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Thursday, October 27, 2011

Follow Through

When learning the long jump, I was taught the jump wasn’t complete until I was out of the pit. That kept me from falling backward and losing total distance.

In golf, I get more distance when I exaggerate the follow-through at the end of my swing. The ball also goes in the direction I want.

This month, I was working with a team putting together some documentation. I set a delivery date. The customer picked a later delivery date, which some of my team-mates took as permission to extend their schedules.

Then the customer suddenly moved the date forward, giving 24 hour notice before the new, shortened delivery date. One of my teammates burped about the rush, and I observed if we had kept to our original schedule, we would have been fine.

That brought back memories of doing a lot of proposals, where some teams routinely had to pull “all-nighters” to deliver on time. I built a schedule so my teams would finish a week early, which let us take some leisurely time for a final check, applying If I Only Knew Then What I Know Now. We had an excellent win percentage with record low histrionics.

When I’m designing sales programs, I want the average player to achieve their weekly activity goal by Wednesday. There’s a week or two of, “You mean I can just go home?” followed by a practice where we execute some interesting ideas in the last two days of each week and often end up creating another week’s worth of production.

I don’t know where Finish Late In A Scrambling Panic comes from, but my experience is that neither the customers nor the providers profit from it.

What’s your story?

The Capital Technology Management Hub Startup Challenge is Tuesday, November 8, 6 pm at George Mason University. At this event, audience rules! We need audience, start-ups, interested parties. Come investigate Sales Lab’s new business! See the future up close and personal.

Friday, October 21, 2011

Last Call

I was reading some old notes about why to celebrate failure, a slippery subject, maybe a mental game.

Then I realized that if I don’t announce my failures, it’s harder to move on.

Can’t have a breakthrough, without declaring the breakdown.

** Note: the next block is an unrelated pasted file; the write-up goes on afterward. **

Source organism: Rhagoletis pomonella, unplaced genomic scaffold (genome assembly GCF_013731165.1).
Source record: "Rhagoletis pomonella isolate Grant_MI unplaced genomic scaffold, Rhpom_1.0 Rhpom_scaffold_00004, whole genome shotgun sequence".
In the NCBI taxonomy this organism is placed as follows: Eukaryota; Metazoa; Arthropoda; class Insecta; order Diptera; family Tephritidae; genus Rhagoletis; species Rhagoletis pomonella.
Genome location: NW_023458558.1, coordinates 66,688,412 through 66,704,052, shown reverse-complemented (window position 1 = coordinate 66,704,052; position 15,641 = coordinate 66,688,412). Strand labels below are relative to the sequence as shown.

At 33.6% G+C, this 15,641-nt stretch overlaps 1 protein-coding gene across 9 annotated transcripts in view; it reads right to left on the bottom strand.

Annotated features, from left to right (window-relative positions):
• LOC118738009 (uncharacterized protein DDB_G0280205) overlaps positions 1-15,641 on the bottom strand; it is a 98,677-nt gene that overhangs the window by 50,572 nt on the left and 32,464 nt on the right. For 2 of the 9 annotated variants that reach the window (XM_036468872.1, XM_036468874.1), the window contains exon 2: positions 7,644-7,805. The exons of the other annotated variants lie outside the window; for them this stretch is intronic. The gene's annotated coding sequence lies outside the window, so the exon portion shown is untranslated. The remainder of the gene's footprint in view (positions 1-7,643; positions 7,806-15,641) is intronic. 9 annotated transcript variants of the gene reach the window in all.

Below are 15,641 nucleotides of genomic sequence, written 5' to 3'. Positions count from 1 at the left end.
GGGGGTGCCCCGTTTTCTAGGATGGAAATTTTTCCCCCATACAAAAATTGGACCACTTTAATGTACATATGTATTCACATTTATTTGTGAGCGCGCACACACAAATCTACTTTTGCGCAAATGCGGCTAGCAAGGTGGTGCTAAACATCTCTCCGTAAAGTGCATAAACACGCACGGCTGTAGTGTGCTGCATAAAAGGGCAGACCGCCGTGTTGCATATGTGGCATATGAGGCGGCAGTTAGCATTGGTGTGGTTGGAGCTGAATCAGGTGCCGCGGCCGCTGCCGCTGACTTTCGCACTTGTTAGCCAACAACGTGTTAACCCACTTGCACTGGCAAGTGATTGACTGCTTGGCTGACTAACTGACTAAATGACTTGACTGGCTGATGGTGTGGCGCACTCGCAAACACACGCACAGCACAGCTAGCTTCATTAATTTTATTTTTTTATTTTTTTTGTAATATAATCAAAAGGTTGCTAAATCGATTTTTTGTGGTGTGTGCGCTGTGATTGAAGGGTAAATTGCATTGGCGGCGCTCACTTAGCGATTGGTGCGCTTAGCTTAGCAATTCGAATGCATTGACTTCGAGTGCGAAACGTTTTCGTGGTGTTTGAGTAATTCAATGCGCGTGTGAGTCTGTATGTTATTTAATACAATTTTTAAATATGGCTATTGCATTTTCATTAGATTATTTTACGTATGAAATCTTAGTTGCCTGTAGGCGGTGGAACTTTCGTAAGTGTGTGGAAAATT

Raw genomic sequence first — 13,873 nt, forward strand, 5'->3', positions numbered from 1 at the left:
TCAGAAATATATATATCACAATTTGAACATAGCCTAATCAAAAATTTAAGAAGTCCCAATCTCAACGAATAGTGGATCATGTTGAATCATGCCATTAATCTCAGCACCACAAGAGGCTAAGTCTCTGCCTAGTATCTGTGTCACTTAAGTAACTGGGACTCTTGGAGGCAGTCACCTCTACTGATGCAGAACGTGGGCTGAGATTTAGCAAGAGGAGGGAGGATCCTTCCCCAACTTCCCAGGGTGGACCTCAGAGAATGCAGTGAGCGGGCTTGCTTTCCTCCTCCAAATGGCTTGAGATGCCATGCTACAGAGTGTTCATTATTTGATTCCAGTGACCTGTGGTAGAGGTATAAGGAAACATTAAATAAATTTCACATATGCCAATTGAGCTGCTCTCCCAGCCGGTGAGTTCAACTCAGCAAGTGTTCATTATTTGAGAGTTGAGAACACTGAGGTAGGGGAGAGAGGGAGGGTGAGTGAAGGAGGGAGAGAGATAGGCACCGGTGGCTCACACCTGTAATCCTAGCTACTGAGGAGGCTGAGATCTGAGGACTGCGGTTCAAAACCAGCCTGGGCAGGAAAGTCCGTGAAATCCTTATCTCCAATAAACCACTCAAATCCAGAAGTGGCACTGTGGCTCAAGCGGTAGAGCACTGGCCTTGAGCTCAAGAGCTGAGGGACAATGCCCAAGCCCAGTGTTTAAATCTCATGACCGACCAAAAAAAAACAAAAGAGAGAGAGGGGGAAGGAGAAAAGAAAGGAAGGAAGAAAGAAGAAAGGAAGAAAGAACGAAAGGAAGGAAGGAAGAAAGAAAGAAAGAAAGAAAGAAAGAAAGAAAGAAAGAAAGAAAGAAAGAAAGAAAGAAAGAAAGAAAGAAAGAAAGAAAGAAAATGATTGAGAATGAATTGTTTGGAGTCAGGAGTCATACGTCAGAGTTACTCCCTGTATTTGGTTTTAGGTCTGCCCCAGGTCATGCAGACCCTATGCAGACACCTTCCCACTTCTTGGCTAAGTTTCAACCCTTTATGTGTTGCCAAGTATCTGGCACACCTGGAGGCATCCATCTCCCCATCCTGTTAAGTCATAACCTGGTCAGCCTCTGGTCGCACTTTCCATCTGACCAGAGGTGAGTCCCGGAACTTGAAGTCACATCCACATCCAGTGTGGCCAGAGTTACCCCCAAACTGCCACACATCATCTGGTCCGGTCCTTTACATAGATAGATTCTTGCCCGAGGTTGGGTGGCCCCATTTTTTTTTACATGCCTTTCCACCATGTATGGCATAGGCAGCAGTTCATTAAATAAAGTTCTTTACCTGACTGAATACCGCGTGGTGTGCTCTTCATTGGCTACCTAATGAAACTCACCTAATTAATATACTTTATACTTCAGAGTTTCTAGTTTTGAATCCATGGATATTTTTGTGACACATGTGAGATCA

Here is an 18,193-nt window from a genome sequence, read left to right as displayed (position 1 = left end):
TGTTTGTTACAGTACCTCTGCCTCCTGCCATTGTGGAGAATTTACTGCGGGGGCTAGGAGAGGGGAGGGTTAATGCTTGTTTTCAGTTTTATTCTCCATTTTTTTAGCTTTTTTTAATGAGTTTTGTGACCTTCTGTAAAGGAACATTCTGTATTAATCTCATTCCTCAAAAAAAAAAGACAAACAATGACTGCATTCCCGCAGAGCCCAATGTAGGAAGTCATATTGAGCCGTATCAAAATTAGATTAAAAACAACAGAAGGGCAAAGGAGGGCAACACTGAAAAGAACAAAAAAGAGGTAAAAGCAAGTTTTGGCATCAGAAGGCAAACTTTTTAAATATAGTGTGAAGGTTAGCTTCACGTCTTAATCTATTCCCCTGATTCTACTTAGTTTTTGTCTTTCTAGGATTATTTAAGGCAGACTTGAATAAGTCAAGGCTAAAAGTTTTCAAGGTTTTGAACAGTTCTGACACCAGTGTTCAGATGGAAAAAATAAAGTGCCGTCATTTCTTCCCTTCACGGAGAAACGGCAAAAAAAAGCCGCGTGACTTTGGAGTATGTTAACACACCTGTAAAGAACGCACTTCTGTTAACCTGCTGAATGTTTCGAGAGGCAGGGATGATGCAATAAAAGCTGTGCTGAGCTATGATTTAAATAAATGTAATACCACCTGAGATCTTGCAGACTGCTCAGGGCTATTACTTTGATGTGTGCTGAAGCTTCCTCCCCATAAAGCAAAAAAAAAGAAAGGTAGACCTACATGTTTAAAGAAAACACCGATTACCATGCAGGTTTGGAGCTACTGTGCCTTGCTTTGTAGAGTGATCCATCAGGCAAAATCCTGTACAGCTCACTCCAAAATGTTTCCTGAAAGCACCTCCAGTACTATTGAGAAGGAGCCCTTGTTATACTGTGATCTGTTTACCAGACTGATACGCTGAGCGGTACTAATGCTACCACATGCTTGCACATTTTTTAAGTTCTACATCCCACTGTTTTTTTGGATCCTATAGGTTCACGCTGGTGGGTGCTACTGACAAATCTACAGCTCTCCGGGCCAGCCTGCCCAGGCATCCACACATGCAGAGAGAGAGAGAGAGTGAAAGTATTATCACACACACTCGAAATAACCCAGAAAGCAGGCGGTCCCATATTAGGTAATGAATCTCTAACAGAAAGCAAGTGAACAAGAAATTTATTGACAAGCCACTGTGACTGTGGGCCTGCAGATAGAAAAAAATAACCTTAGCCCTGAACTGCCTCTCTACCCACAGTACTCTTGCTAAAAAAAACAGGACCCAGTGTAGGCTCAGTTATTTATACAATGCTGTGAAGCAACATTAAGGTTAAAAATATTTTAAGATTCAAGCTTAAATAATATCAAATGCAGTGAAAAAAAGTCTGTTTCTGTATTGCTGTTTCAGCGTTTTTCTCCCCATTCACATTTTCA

Otherwise I spend all my focus grieving, hanging on to a mental closetful of busted attempts.

Burn the suckers. Light ’em on fire and dance in the light.

Start something new in the morning.

Wotcher think?

The Capital Technology Management Hub Startup Challenge is Tuesday, November 8, 6pm at GMU. At this event, audience rules! We need audience, startups, interested parties. Come evaluate my new business! Come see the future up close and personal.

Tuesday, October 11, 2011


One advantage of posting to the internet is the huge audience. Somebody seems to find value in most anything.

What you post is how you are experienced, your electronic personality.

A second advantage is the ability to comment, to add to the discussion. Commenting is a developed skill, a habit. You get better the more you try.

Comments add different points to the original idea, and often reinforce the author’s idea.

Comments take can take the initial post in a whole new direction. When Jack Gates posted The New Normal, we were working to define a radically changed economy and how to use it.

Jack was picked up by over a dozen outlets and received almost a hundred comments. One group got quite active debating the meaning of the word “normal.” I suspect the later commenters weren’t even reading Jack’s post. They were developing a strong riff from the comments.

Not all the comments I get make sense to me, but often spark further comments and passionate debate. Once you let an idea go into the world, you can’t control how it develops. You can experience power beyond your own work.

David Sloan Wilson, the evolutionist, has done some studies that show that the perception of beauty and social rank are based on behavior that moves the species forward, not necessarily specific individuals.

The first thesis of The Cluetrain Manifesto, the book that started social media, is “All markets are conversations,” meaning more than one way. Television was the one way medium.

Develop your thinking in the big arena. Comment early and often.